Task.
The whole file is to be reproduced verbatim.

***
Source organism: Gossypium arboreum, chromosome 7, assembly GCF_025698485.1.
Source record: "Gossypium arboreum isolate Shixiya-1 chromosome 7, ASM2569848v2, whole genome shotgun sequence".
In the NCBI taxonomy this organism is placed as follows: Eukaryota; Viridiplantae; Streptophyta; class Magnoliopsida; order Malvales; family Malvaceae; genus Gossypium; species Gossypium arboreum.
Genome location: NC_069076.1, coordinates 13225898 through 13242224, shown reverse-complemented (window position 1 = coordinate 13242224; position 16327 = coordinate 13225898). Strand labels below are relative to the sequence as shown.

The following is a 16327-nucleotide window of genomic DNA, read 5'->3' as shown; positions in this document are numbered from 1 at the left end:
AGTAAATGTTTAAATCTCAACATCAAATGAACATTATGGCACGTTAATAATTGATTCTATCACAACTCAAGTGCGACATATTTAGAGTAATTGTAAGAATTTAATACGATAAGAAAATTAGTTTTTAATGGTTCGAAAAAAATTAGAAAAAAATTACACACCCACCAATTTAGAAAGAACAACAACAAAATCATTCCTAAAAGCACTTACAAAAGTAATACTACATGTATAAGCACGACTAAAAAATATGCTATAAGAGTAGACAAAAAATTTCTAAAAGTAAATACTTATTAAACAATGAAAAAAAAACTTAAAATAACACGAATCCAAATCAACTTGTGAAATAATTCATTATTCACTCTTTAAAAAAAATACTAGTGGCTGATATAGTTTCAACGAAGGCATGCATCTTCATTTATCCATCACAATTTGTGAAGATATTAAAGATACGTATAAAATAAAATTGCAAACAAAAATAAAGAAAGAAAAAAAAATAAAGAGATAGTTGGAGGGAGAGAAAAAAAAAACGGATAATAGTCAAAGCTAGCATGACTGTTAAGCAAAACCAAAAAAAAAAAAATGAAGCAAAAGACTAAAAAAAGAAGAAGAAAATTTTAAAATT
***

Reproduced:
Source organism: Gossypium arboreum, chromosome 7, assembly GCF_025698485.1.
Source record: "Gossypium arboreum isolate Shixiya-1 chromosome 7, ASM2569848v2, whole genome shotgun sequence".
In the NCBI taxonomy this organism is placed as follows: Eukaryota; Viridiplantae; Streptophyta; class Magnoliopsida; order Malvales; family Malvaceae; genus Gossypium; species Gossypium arboreum.
Genome location: NC_069076.1, coordinates 13225898 through 13242224, shown reverse-complemented (window position 1 = coordinate 13242224; position 16327 = coordinate 13225898). Strand labels below are relative to the sequence as shown.

The following is a 16327-nucleotide window of genomic DNA, read 5'->3' as shown; positions in this document are numbered from 1 at the left end:
AGTAAATGTTTAAATCTCAACATCAAATGAACATTATGGCACGTTAATAATTGATTCTATCACAACTCAAGTGCGACATATTTAGAGTAATTGTAAGAATTTAATACGATAAGAAAATTAGTTTTTAATGGTTCGAAAAAAATTAGAAAAAAATTACACACCCACCAATTTAGAAAGAACAACAACAAAATCATTCCTAAAAGCACTTACAAAAGTAATACTACATGTATAAGCACGACTAAAAAATATGCTATAAGAGTAGACAAAAAATTTCTAAAAGTAAATACTTATTAAACAATGAAAAAAAAACTTAAAATAACACGAATCCAAATCAACTTGTGAAATAATTCATTATTCACTCTTTAAAAAAAATACTAGTGGCTGATATAGTTTCAACGAAGGCATGCATCTTCATTTATCCATCACAATTTGTGAAGATATTAAAGATACGTATAAAATAAAATTGCAAACAAAAATAAAGAAAGAAAAAAAAATAAAGAGATAGTTGGAGGGAGAGAAAAAAAAAACGGATAATAGTCAAAGCTAGCATGACTGTTAAGCAAAACCAAAAAAAAAAAAATGAAGCAAAAGACTAAAAAAAGAAGAAGAAAATTTTAAAATT